3. DatasetBuilder._generate_examples reads and parses the data files for a split. Then it yields dataset examples according to the format specified in the features from DatasetBuilder._info(). The input of DatasetBuilder._generate_examples is actually the filepath provided in the keyword arguments of the last method.

    The dataset is generated with a Python generator, which doesn’t load all the data in memory. As a result, the generator can handle large datasets. However, before the generated samples are flushed to the dataset file on disk, they are stored in an ArrowWriter buffer. This means the generated samples are written by batch. If your dataset samples consumes a lot of memory (images or videos), then make sure to specify a low value for the DEFAULT_WRITER_BATCH_SIZE attribute in DatasetBuilder. We recommend not exceeding a size of 200 MB.

Maintaining integrity

To ensure a dataset is complete, load_dataset() will perform a series of tests on the downloaded files to make sure everything is there. This way, you don’t encounter any surprises when your requested dataset doesn’t get generated as expected. load_dataset() verifies:

  • The number of splits in the generated DatasetDict.
  • The number of samples in each split of the generated DatasetDict.
  • The list of downloaded files.
  • The SHA256 checksums of the downloaded files (disabled by defaut).

If the dataset doesn’t pass the verifications, it is likely that the original host of the dataset made some changes in the data files.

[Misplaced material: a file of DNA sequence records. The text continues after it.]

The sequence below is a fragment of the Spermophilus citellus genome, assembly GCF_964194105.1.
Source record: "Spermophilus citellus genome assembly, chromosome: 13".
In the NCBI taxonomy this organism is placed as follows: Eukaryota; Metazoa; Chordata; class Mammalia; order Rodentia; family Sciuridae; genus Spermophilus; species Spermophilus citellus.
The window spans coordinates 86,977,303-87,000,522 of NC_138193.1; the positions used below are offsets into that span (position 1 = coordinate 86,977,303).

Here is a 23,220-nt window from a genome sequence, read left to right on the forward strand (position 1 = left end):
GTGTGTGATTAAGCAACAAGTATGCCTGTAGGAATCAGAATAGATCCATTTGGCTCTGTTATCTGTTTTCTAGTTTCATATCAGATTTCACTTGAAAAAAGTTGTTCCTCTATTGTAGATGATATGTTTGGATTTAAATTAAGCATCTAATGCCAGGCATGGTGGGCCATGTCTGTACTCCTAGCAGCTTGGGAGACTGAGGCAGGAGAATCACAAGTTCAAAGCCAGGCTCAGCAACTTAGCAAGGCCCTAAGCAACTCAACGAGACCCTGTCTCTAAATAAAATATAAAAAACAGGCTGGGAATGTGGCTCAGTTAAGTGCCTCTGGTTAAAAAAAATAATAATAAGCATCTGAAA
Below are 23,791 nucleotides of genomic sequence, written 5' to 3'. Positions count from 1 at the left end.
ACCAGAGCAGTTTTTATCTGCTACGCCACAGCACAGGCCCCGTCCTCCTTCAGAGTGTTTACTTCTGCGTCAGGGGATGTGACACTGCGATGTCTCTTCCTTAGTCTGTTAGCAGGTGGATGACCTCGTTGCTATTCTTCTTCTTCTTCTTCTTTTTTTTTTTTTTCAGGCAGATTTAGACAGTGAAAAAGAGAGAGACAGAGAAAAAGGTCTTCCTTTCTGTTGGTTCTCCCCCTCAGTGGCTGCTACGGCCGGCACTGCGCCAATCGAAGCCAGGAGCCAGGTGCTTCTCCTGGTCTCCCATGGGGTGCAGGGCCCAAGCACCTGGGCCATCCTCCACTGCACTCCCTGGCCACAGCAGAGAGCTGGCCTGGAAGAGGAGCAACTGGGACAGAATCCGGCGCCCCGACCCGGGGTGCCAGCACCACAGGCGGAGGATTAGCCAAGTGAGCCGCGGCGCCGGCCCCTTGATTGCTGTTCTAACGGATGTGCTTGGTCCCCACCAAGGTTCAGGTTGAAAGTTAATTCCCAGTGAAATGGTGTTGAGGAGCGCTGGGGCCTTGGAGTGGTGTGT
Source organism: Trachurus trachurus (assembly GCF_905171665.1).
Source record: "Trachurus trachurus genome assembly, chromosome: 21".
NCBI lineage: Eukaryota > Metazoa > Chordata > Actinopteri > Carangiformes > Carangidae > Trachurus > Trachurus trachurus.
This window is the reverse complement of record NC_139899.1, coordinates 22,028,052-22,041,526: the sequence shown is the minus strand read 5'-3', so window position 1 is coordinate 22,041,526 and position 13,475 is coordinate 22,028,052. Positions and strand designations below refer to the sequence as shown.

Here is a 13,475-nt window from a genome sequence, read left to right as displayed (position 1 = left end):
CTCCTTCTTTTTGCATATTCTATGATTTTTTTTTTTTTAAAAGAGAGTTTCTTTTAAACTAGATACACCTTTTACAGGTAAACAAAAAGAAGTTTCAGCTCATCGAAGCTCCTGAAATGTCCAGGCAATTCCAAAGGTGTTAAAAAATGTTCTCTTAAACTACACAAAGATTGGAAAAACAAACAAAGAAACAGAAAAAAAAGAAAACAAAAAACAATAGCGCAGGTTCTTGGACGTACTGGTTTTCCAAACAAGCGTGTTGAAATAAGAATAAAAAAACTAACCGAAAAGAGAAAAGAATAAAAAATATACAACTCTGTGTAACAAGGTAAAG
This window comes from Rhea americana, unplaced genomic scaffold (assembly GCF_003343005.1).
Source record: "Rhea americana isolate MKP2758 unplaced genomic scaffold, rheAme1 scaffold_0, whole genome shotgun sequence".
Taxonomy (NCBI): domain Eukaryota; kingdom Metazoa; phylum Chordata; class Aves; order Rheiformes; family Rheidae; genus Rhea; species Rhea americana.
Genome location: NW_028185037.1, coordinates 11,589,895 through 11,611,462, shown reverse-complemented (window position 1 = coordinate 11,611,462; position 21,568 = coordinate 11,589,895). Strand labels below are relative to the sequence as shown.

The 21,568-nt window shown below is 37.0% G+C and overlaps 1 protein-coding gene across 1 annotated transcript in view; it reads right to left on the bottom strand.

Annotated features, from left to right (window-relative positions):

If it is your own dataset, you’ll need to recompute the information above and update the file in your dataset repository. Take a look at this section to learn how to generate and update this metadata.

In this case, an error is raised to alert that the dataset has changed. To ignore the error, one needs to specify verification_mode="no_checks" in load_dataset(). Anytime you see a verification error, feel free to open a discussion or pull request in the corresponding dataset “Community” tab, so that the integrity checks for that dataset are updated.


The dataset repositories on the Hub are scanned for malware, see more information here.

Moreover the datasets without a namespace (originally contributed on our GitHub repository) have all been reviewed by our maintainers. The code of these datasets is considered safe. It concerns datasets that are not under a namespace, e.g. “squad” or “glue”, unlike the other datasets that are named “username/dataset_name” or “org/dataset_name”.